To support developers in mining GitHub, several solutions have been proposed. Popular ones are GHTorrent [Gousi13] and GHArchive [GHArchive]. Both projects continuously monitor public events on GitHub and archive them. While the value of these tools is undisputed, as the benefits they brought to the research community, they do not provide a handy solution to support the sampling of projects on GitHub accordingly to the desired selection criteria. For example, computing the number of commits, issues, etc. for a repository in GHTorrent would require MySQL queries aimed at joining multiple tables.

We present GHS (GitHub Search) [GitHubSearch], a dataset and a tool to simplify the sampling of projects to use in MSR studies. GHS continuously mines a set of 25 characteristics of GitHub repositories that have been often used as selection criteria in MSR studies and that, accordingly to our experience in the field, can be useful for sampling projects (e.g., adopted license, number of commits, contributors, issues, and pull requests).

The tool behind GHS can be configured to mine projects written in specific programming languages. As of today, it mined information about over 700k repositories written in 10 different languages (i.e., Python, Java, C++, C, C#, Objective-C, Javascript, Typescript, Swift, and Kotlin).

A stable version of the dataset is hosted on zenodo [ghs-dataset] and it features 735,669 repositories written in the previously mentioned languages. As detailed in the following, GHS has been designed with scalability in mind and to specifically support the sampling of projects for MSR study. While the user can download the dataset and query it with an ad-hoc script, a querying interface with export features is available at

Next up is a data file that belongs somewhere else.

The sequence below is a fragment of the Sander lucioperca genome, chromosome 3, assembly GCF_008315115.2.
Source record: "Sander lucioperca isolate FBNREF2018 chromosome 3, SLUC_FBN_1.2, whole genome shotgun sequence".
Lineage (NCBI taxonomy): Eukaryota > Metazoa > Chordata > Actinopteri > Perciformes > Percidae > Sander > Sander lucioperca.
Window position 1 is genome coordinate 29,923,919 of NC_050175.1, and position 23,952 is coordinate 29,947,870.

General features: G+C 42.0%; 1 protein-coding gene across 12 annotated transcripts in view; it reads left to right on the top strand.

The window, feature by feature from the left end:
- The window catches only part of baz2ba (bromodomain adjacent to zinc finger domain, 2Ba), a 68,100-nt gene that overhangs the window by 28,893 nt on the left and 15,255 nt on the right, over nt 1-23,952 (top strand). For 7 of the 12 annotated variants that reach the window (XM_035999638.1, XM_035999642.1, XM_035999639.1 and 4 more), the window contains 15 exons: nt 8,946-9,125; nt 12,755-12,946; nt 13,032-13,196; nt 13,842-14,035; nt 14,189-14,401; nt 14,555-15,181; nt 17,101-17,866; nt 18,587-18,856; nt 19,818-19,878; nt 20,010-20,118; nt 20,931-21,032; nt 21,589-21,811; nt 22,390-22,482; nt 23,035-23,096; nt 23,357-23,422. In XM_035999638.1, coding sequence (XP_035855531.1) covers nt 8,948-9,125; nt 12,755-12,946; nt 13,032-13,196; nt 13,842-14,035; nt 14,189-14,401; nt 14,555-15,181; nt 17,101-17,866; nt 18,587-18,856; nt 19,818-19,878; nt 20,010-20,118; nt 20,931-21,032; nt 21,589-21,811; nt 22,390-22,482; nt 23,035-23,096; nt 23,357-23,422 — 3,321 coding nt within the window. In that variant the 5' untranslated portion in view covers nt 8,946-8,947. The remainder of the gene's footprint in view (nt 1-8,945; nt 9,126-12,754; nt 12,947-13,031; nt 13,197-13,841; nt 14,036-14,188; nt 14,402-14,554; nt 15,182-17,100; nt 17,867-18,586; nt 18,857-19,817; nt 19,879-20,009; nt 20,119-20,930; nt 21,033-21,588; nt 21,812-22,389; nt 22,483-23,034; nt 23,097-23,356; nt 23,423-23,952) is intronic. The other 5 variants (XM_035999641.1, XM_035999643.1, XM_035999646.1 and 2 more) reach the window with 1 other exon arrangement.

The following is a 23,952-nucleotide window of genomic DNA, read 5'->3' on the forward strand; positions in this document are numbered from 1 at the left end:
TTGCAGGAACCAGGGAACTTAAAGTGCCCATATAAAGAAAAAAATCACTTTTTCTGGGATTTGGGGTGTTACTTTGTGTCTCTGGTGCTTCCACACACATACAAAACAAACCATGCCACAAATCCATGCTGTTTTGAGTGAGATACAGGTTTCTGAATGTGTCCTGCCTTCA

Ii The Dataset

This section describes GHS [ghs-dataset], a dataset containing information about 735,669 GitHub public repositories that can be used by researchers to easily select projects for an empirical study. In particular, 25 characteristics of each project are mined, stored, and continuously updated. Our mining tool exploits the GitHub search API and an ad-hoc crawler we built to collect specific information from the repositories’ homepage. Table I lists the collected characteristics, together with a short description for each of them, the source from which the information is mined and one example of works in the literature that used such a characteristic in the empirical study (or “-” if we did not find a related reference).